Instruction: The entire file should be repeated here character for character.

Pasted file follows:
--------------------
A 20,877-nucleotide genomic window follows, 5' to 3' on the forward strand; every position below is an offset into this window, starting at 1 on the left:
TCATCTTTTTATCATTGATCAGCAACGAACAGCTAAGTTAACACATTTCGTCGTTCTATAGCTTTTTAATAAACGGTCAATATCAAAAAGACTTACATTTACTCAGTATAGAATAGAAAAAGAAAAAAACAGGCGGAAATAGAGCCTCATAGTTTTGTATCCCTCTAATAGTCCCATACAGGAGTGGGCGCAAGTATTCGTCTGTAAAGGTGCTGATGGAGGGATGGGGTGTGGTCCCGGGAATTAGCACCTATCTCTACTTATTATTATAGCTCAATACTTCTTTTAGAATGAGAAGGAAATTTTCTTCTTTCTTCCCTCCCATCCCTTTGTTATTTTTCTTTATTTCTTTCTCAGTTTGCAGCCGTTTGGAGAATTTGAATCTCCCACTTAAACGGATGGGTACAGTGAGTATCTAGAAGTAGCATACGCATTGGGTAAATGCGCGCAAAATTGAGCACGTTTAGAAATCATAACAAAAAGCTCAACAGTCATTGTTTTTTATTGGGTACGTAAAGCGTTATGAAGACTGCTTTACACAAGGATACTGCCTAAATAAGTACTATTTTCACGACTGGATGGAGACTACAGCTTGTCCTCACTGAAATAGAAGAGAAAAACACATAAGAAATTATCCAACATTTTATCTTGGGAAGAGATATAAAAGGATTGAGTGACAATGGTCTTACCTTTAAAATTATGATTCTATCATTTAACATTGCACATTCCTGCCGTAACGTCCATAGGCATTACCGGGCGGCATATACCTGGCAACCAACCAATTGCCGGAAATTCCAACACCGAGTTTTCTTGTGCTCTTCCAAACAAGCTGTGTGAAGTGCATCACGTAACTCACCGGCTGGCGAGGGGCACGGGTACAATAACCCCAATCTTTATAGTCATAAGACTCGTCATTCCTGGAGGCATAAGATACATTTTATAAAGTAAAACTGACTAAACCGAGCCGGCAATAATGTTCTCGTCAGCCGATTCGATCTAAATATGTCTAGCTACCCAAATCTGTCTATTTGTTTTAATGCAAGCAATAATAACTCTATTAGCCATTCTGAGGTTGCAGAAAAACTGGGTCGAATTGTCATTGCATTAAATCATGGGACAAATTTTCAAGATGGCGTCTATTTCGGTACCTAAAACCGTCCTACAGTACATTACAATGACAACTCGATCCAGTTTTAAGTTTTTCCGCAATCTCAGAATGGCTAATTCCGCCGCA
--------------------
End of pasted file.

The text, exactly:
A 20,877-nucleotide genomic window follows, 5' to 3' on the forward strand; every position below is an offset into this window, starting at 1 on the left:
TCATCTTTTTATCATTGATCAGCAACGAACAGCTAAGTTAACACATTTCGTCGTTCTATAGCTTTTTAATAAACGGTCAATATCAAAAAGACTTACATTTACTCAGTATAGAATAGAAAAAGAAAAAAACAGGCGGAAATAGAGCCTCATAGTTTTGTATCCCTCTAATAGTCCCATACAGGAGTGGGCGCAAGTATTCGTCTGTAAAGGTGCTGATGGAGGGATGGGGTGTGGTCCCGGGAATTAGCACCTATCTCTACTTATTATTATAGCTCAATACTTCTTTTAGAATGAGAAGGAAATTTTCTTCTTTCTTCCCTCCCATCCCTTTGTTATTTTTCTTTATTTCTTTCTCAGTTTGCAGCCGTTTGGAGAATTTGAATCTCCCACTTAAACGGATGGGTACAGTGAGTATCTAGAAGTAGCATACGCATTGGGTAAATGCGCGCAAAATTGAGCACGTTTAGAAATCATAACAAAAAGCTCAACAGTCATTGTTTTTTATTGGGTACGTAAAGCGTTATGAAGACTGCTTTACACAAGGATACTGCCTAAATAAGTACTATTTTCACGACTGGATGGAGACTACAGCTTGTCCTCACTGAAATAGAAGAGAAAAACACATAAGAAATTATCCAACATTTTATCTTGGGAAGAGATATAAAAGGATTGAGTGACAATGGTCTTACCTTTAAAATTATGATTCTATCATTTAACATTGCACATTCCTGCCGTAACGTCCATAGGCATTACCGGGCGGCATATACCTGGCAACCAACCAATTGCCGGAAATTCCAACACCGAGTTTTCTTGTGCTCTTCCAAACAAGCTGTGTGAAGTGCATCACGTAACTCACCGGCTGGCGAGGGGCACGGGTACAATAACCCCAATCTTTATAGTCATAAGACTCGTCATTCCTGGAGGCATAAGATACATTTTATAAAGTAAAACTGACTAAACCGAGCCGGCAATAATGTTCTCGTCAGCCGATTCGATCTAAATATGTCTAGCTACCCAAATCTGTCTATTTGTTTTAATGCAAGCAATAATAACTCTATTAGCCATTCTGAGGTTGCAGAAAAACTGGGTCGAATTGTCATTGCATTAAATCATGGGACAAATTTTCAAGATGGCGTCTATTTCGGTACCTAAAACCGTCCTACAGTACATTACAATGACAACTCGATCCAGTTTTAAGTTTTTCCGCAATCTCAGAATGGCTAATTCCGCCGCA